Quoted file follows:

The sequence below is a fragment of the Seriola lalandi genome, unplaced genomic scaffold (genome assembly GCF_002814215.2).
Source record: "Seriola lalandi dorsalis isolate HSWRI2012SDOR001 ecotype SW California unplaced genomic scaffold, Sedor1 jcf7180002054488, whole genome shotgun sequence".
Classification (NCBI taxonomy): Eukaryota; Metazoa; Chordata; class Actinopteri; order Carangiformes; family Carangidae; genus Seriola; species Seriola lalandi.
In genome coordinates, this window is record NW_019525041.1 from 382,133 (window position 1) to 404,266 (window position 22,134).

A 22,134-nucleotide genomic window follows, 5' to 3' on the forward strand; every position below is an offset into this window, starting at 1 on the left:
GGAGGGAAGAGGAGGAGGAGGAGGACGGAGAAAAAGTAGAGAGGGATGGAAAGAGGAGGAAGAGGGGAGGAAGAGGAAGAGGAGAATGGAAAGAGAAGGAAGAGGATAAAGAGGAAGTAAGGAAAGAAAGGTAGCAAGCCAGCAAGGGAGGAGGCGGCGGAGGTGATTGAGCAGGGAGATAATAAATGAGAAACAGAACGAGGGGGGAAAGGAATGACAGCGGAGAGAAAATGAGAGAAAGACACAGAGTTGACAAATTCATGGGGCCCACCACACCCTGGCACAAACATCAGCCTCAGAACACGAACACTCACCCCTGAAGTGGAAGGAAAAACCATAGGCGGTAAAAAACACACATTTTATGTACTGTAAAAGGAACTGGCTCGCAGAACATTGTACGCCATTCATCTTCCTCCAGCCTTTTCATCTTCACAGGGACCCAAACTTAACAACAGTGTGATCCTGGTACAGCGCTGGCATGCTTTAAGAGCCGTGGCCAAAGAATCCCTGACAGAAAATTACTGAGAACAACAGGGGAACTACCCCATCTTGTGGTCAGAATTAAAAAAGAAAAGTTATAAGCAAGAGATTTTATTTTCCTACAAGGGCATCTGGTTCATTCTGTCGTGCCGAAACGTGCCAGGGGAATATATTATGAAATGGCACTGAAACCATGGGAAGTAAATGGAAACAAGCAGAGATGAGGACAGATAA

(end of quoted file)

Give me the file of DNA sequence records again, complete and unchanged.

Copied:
The sequence below is a fragment of the Seriola lalandi genome, unplaced genomic scaffold (genome assembly GCF_002814215.2).
Source record: "Seriola lalandi dorsalis isolate HSWRI2012SDOR001 ecotype SW California unplaced genomic scaffold, Sedor1 jcf7180002054488, whole genome shotgun sequence".
Classification (NCBI taxonomy): Eukaryota; Metazoa; Chordata; class Actinopteri; order Carangiformes; family Carangidae; genus Seriola; species Seriola lalandi.
In genome coordinates, this window is record NW_019525041.1 from 382,133 (window position 1) to 404,266 (window position 22,134).

A 22,134-nucleotide genomic window follows, 5' to 3' on the forward strand; every position below is an offset into this window, starting at 1 on the left:
GGAGGGAAGAGGAGGAGGAGGAGGACGGAGAAAAAGTAGAGAGGGATGGAAAGAGGAGGAAGAGGGGAGGAAGAGGAAGAGGAGAATGGAAAGAGAAGGAAGAGGATAAAGAGGAAGTAAGGAAAGAAAGGTAGCAAGCCAGCAAGGGAGGAGGCGGCGGAGGTGATTGAGCAGGGAGATAATAAATGAGAAACAGAACGAGGGGGGAAAGGAATGACAGCGGAGAGAAAATGAGAGAAAGACACAGAGTTGACAAATTCATGGGGCCCACCACACCCTGGCACAAACATCAGCCTCAGAACACGAACACTCACCCCTGAAGTGGAAGGAAAAACCATAGGCGGTAAAAAACACACATTTTATGTACTGTAAAAGGAACTGGCTCGCAGAACATTGTACGCCATTCATCTTCCTCCAGCCTTTTCATCTTCACAGGGACCCAAACTTAACAACAGTGTGATCCTGGTACAGCGCTGGCATGCTTTAAGAGCCGTGGCCAAAGAATCCCTGACAGAAAATTACTGAGAACAACAGGGGAACTACCCCATCTTGTGGTCAGAATTAAAAAAGAAAAGTTATAAGCAAGAGATTTTATTTTCCTACAAGGGCATCTGGTTCATTCTGTCGTGCCGAAACGTGCCAGGGGAATATATTATGAAATGGCACTGAAACCATGGGAAGTAAATGGAAACAAGCAGAGATGAGGACAGATAA